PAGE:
Hello and welcome to our community! Is this your first visit?
Register
Enjoy an ad free experience by logging in. Not a member yet? Register.
Results 1 to 5 of 5
  1. #1
    New to the CF scene
    Join Date
    Sep 2011
    Posts
    8
    Thanks
    0
    Thanked 1 Time in 1 Post

    Where is a complete ECMAscript documentation

    I have been searching for years to get ahold of a complete reference to the ECMAscript languages.

    I was recently watching some old videos by Douglas Crockford. He talked about the 'set' and 'get' statements. I had never heard of them before... and infact was one of the things I really missed from Delphi and have been wishing for in javascript.

    Even now I can't find any references that contain them. I keep having this feeling that there is so much more in the language than I know about and there is no easy way to learn it.

    Where is the most complete reference of the language?

    David
    Last edited by sampson1952; 09-18-2011 at 01:20 PM.

  • #2
    Regular Coder
    Join Date
    Aug 2010
    Posts
    974
    Thanks
    19
    Thanked 212 Times in 210 Posts
    go to www.codingforums.com
    click on JavaScript programming
    in the javascript forum click on
    Sticky: JavaScript Documentation & References

  • #3
    New to the CF scene
    Join Date
    Sep 2011
    Posts
    8
    Thanks
    0
    Thanked 1 Time in 1 Post
    I appreciate your suggestion... I had already reviewed those examples though. None of them document the 'set' and 'get' statements. At least as far as I could see.

    How do you guys learn what functionality is available. I can't imagine that I am the only one who is struggling with this issue.

    I am not talking, necessarily, about just the 'set' and 'get' statements... I was just surprised that this functionality, that I have wanted for a long time, has been available all along.

  • #4
    Regular Coder
    Join Date
    Aug 2010
    Posts
    974
    Thanks
    19
    Thanked 212 Times in 210 Posts
    Quote Originally Posted by sampson1952 View Post
    I appreciate your suggestion... I had already reviewed those examples though. None of them document the 'set' and 'get' statements. At least as far as I could see.

    How do you guys learn what functionality is available. I can't imagine that I am the only one who is struggling with this issue.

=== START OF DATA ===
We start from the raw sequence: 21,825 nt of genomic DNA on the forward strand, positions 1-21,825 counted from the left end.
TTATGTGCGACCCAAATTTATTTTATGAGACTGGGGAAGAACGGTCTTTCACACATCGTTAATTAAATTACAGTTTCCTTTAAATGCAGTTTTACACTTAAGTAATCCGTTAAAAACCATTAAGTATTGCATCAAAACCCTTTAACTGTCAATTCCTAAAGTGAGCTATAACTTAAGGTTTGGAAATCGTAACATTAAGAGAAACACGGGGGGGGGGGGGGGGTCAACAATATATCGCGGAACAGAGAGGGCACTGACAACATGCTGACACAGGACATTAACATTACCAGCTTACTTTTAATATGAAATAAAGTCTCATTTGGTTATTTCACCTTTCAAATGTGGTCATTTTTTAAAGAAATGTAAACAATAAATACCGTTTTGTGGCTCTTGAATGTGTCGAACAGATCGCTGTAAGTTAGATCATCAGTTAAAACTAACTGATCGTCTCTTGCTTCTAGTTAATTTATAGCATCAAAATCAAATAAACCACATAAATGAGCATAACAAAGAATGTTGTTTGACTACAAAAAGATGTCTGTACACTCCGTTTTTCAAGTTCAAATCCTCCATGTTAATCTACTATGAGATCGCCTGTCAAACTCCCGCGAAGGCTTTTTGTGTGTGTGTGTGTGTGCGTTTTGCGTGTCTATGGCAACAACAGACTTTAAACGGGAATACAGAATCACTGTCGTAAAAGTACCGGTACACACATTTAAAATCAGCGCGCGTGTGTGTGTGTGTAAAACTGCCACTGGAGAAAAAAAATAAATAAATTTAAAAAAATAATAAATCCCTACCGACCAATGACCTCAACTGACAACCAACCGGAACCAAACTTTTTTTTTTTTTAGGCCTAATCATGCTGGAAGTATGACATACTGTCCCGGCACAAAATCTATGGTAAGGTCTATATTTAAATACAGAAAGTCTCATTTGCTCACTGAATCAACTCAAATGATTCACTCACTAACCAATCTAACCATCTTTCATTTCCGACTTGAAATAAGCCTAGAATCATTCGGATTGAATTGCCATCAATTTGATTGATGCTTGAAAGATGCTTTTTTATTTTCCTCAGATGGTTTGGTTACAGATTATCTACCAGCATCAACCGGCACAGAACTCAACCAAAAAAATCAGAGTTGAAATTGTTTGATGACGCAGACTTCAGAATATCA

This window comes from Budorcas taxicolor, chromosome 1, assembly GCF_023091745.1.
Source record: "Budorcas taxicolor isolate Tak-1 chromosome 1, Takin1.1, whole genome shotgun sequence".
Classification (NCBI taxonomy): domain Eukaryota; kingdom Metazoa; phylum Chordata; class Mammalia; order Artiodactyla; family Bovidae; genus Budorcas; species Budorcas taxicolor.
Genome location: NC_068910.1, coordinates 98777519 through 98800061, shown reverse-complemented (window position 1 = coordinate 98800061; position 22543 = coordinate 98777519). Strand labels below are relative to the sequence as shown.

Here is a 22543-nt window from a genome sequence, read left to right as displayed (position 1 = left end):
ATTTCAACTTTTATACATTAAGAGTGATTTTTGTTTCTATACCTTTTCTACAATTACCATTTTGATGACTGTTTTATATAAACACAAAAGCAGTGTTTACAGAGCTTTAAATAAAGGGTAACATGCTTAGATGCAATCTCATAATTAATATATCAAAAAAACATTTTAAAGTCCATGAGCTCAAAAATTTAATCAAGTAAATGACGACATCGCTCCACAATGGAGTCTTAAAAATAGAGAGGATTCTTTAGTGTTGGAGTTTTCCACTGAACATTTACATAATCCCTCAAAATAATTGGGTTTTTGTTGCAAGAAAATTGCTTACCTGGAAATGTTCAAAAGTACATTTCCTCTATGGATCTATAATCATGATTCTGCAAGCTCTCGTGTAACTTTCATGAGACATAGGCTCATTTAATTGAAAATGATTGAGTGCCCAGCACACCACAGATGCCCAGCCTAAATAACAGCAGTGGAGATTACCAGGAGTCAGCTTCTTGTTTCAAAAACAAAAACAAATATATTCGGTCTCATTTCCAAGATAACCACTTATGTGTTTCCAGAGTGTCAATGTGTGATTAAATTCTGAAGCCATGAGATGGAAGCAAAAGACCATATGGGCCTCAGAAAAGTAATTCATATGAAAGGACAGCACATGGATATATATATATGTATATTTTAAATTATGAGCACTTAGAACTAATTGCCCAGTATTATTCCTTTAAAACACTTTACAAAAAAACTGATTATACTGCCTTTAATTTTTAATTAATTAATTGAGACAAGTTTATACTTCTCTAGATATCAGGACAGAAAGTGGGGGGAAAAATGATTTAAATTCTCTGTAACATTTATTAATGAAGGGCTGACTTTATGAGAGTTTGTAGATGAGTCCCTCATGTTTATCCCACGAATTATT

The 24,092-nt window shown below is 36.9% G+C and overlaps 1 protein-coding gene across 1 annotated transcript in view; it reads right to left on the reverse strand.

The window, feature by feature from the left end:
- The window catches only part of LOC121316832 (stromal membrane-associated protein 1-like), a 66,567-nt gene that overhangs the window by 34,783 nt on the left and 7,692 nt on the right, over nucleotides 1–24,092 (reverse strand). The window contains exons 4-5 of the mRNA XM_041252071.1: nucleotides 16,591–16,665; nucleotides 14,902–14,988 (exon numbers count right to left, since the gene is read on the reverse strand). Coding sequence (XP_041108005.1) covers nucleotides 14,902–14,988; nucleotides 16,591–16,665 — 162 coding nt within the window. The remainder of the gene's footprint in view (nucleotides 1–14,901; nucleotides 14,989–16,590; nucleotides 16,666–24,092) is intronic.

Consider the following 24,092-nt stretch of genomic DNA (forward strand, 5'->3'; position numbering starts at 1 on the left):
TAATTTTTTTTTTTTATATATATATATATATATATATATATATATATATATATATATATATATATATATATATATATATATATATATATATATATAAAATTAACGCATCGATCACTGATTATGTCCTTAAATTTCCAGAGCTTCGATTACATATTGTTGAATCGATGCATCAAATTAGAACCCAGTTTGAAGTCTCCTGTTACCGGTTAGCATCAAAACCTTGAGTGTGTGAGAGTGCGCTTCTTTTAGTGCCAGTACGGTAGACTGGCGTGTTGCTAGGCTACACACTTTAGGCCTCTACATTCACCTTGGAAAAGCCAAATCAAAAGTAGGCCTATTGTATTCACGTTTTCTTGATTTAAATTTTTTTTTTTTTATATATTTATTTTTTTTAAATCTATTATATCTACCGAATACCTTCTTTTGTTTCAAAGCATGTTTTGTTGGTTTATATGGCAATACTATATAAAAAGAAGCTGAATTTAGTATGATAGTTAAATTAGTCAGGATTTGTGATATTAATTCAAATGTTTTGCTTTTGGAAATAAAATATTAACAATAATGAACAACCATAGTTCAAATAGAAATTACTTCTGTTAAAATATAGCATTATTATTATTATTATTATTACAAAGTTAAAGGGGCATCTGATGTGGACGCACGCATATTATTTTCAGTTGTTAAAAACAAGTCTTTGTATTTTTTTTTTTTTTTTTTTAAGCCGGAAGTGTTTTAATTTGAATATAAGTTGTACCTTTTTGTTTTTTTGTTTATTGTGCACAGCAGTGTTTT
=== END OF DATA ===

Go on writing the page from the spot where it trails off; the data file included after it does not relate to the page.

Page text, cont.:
I am not talking, necessarily, about just the 'set' and 'get' statements... I was just surprised that this functionality, that I have wanted for a long time, has been available all along.
    Hmmm, well I guess javascript
    doesn't have get and set then.
    You can impliment them yourself.
    not useful but
    very simplistic code ....


    Code:
    <script>
    function TheConsructor(){
      var myProp = "default"
     
      this.set = function(arg){
    	myProp = arg;
      }
      this.get = function(arg){
    	return myProp;
      }
    }
    
    var a = new TheConsructor();
    alert(a.get());
    a.set("hello");
    alert(a.get());
    </script>
    Last edited by DaveyErwin; 09-18-2011 at 10:50 PM.

  • #5
    Supreme Master coder! Old Pedant's Avatar
    Join Date
    Feb 2009
    Posts
    27,650
    Thanks
    80
    Thanked 4,636 Times in 4,598 Posts
    sampson1952: Are you sure you aren't confusing ECMAScript (a.k.a. JavaScript) and Java??

    *JAVA* traditionally has set and get. JavaSCRIPT (which is just one company's name for their version of ECMAScript) has very little in common with Java, except the first 4 letters of their names.

    JAVA is an OO language. JavaScript can be used for OO programming, but it's not an OO language, per se. Just as a "for instance", JavaScript (ECMAScript) has no private and public keywords. (You *can* accomplish much the same thing, but the concepts aren't part of the language, per se.)

    Having said all this... Even in Java, get and set are not "statements". They are patterns. OO programming patterns.
    An optimist sees the glass as half full.
    A pessimist sees the glass as half empty.
    A realist drinks it no matter how much there is.


  •  

    Tags for this Thread

    Posting Permissions

    • You may not post new threads
    • You may not post replies
    • You may not post attachments
    • You may not edit your posts
    •